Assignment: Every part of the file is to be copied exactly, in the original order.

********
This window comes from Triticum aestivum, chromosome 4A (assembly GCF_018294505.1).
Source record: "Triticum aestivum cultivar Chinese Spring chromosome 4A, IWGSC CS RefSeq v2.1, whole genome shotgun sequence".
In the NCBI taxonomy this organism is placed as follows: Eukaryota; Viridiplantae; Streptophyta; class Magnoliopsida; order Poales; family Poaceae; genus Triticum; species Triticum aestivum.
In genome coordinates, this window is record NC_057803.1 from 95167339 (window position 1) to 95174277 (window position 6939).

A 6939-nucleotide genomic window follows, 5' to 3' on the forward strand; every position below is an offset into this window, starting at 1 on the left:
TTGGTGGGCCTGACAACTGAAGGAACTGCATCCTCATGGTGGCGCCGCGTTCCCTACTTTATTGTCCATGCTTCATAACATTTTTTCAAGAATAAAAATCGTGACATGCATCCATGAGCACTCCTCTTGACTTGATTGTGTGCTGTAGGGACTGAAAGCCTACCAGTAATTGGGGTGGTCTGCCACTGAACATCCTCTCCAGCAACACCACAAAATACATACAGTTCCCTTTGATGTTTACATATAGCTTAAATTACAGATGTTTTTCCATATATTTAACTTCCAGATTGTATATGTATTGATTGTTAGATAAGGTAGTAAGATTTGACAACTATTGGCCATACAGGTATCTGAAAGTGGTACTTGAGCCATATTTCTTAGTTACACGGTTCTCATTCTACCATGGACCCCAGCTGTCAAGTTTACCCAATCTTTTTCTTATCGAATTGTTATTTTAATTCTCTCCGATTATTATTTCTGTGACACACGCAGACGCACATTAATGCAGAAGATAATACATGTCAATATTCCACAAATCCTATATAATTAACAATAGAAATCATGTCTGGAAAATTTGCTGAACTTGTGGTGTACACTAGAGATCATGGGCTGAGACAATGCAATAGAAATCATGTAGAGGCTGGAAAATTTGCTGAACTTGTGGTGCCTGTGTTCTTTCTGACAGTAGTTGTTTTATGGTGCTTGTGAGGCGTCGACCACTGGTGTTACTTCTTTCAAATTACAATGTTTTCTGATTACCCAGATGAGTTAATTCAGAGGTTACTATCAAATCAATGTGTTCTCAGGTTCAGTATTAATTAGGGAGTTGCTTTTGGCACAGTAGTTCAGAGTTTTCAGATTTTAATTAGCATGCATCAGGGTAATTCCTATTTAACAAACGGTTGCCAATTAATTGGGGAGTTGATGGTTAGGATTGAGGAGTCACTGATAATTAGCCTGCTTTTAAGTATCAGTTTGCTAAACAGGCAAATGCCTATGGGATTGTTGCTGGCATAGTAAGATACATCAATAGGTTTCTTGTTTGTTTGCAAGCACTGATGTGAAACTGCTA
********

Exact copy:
This window comes from Triticum aestivum, chromosome 4A (assembly GCF_018294505.1).
Source record: "Triticum aestivum cultivar Chinese Spring chromosome 4A, IWGSC CS RefSeq v2.1, whole genome shotgun sequence".
In the NCBI taxonomy this organism is placed as follows: Eukaryota; Viridiplantae; Streptophyta; class Magnoliopsida; order Poales; family Poaceae; genus Triticum; species Triticum aestivum.
In genome coordinates, this window is record NC_057803.1 from 95167339 (window position 1) to 95174277 (window position 6939).

A 6939-nucleotide genomic window follows, 5' to 3' on the forward strand; every position below is an offset into this window, starting at 1 on the left:
TTGGTGGGCCTGACAACTGAAGGAACTGCATCCTCATGGTGGCGCCGCGTTCCCTACTTTATTGTCCATGCTTCATAACATTTTTTCAAGAATAAAAATCGTGACATGCATCCATGAGCACTCCTCTTGACTTGATTGTGTGCTGTAGGGACTGAAAGCCTACCAGTAATTGGGGTGGTCTGCCACTGAACATCCTCTCCAGCAACACCACAAAATACATACAGTTCCCTTTGATGTTTACATATAGCTTAAATTACAGATGTTTTTCCATATATTTAACTTCCAGATTGTATATGTATTGATTGTTAGATAAGGTAGTAAGATTTGACAACTATTGGCCATACAGGTATCTGAAAGTGGTACTTGAGCCATATTTCTTAGTTACACGGTTCTCATTCTACCATGGACCCCAGCTGTCAAGTTTACCCAATCTTTTTCTTATCGAATTGTTATTTTAATTCTCTCCGATTATTATTTCTGTGACACACGCAGACGCACATTAATGCAGAAGATAATACATGTCAATATTCCACAAATCCTATATAATTAACAATAGAAATCATGTCTGGAAAATTTGCTGAACTTGTGGTGTACACTAGAGATCATGGGCTGAGACAATGCAATAGAAATCATGTAGAGGCTGGAAAATTTGCTGAACTTGTGGTGCCTGTGTTCTTTCTGACAGTAGTTGTTTTATGGTGCTTGTGAGGCGTCGACCACTGGTGTTACTTCTTTCAAATTACAATGTTTTCTGATTACCCAGATGAGTTAATTCAGAGGTTACTATCAAATCAATGTGTTCTCAGGTTCAGTATTAATTAGGGAGTTGCTTTTGGCACAGTAGTTCAGAGTTTTCAGATTTTAATTAGCATGCATCAGGGTAATTCCTATTTAACAAACGGTTGCCAATTAATTGGGGAGTTGATGGTTAGGATTGAGGAGTCACTGATAATTAGCCTGCTTTTAAGTATCAGTTTGCTAAACAGGCAAATGCCTATGGGATTGTTGCTGGCATAGTAAGATACATCAATAGGTTTCTTGTTTGTTTGCAAGCACTGATGTGAAACTGCTA